I know of a church where a stranger stole some of the money collected during the service. The stranger had been welcomed into the church. At some point the stranger stepped out of the service and took some of the offerings.
Years after hearing this story told, I heard a similar story from a different church.
What should be done in situations like these?
Buy a safe?
Post a guard?
I have no doubt that some churches abuse their position of power and privilege to enhance their own wealth. But many small churches rely on these offerings to pay for heat and water and electricity.
So what to do?
Close the door to strangers?
Assign a monitor to all guests?
I chose a different path.
I chose to look up strangers such as these with mercy.
If these strangers stole out of hunger, I pray that they found something to eat.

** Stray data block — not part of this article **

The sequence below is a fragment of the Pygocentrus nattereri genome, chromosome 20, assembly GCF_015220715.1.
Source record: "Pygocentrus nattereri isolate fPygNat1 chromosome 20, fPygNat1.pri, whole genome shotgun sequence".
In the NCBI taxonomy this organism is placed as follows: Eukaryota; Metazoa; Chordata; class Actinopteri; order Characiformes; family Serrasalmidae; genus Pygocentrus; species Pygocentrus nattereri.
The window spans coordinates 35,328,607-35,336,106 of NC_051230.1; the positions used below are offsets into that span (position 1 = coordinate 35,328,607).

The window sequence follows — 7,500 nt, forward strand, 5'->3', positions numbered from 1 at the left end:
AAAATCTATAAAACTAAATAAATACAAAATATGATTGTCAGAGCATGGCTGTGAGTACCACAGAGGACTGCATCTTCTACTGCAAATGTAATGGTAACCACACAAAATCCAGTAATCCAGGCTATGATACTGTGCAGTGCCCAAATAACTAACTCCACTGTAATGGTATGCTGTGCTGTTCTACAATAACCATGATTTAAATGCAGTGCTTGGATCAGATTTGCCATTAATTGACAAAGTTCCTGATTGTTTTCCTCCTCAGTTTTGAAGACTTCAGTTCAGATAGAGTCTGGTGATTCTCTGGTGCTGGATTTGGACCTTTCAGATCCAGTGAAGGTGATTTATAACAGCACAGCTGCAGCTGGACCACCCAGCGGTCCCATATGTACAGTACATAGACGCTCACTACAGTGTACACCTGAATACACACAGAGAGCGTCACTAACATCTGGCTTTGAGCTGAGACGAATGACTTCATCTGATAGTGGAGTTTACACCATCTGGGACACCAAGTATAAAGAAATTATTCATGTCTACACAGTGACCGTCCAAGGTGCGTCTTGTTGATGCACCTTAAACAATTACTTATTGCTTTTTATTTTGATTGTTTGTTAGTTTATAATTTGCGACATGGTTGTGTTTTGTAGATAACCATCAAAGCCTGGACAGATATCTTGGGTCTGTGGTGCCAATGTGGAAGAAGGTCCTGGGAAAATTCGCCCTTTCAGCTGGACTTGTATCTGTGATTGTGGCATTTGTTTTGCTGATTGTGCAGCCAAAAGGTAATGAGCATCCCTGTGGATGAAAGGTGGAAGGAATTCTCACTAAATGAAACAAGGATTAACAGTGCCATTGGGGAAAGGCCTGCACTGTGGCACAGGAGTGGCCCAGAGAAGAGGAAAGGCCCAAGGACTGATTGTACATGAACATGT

If these strangers stole to feed an alcohol or drug addiction, I pray that they find the means to end the suffering that such addictions inevitably bring.
If these strangers stole to pay bills for themselves or their families, I pray that they find access to the resources they need to provide shelter and safety.
If these strangers seek forgiveness I pray that they come back to the church, or any church, and find mercy and forgiveness.
Some might say, “Stealing is a sin! Why should we welcome them?! Why should we risk their presence again, knowing they might take from us and abuse our trust!?!”
In response I look to the Desert Fathers and Mothers
One of the brethren sinned, and the priest told him to leave the community. So then Abbot Bessarion got up and walked out with him saying: ‘I too am a sinner.’
Not only am I not given authority to judge
Not only am I called to welcome the stranger
I am called to take risks for the sake of Jesus. For the sake of the kingdom he asks us to build in this world.
If you are not willing to risk for Jesus, then perhaps you would would prefer the road to a different kingdom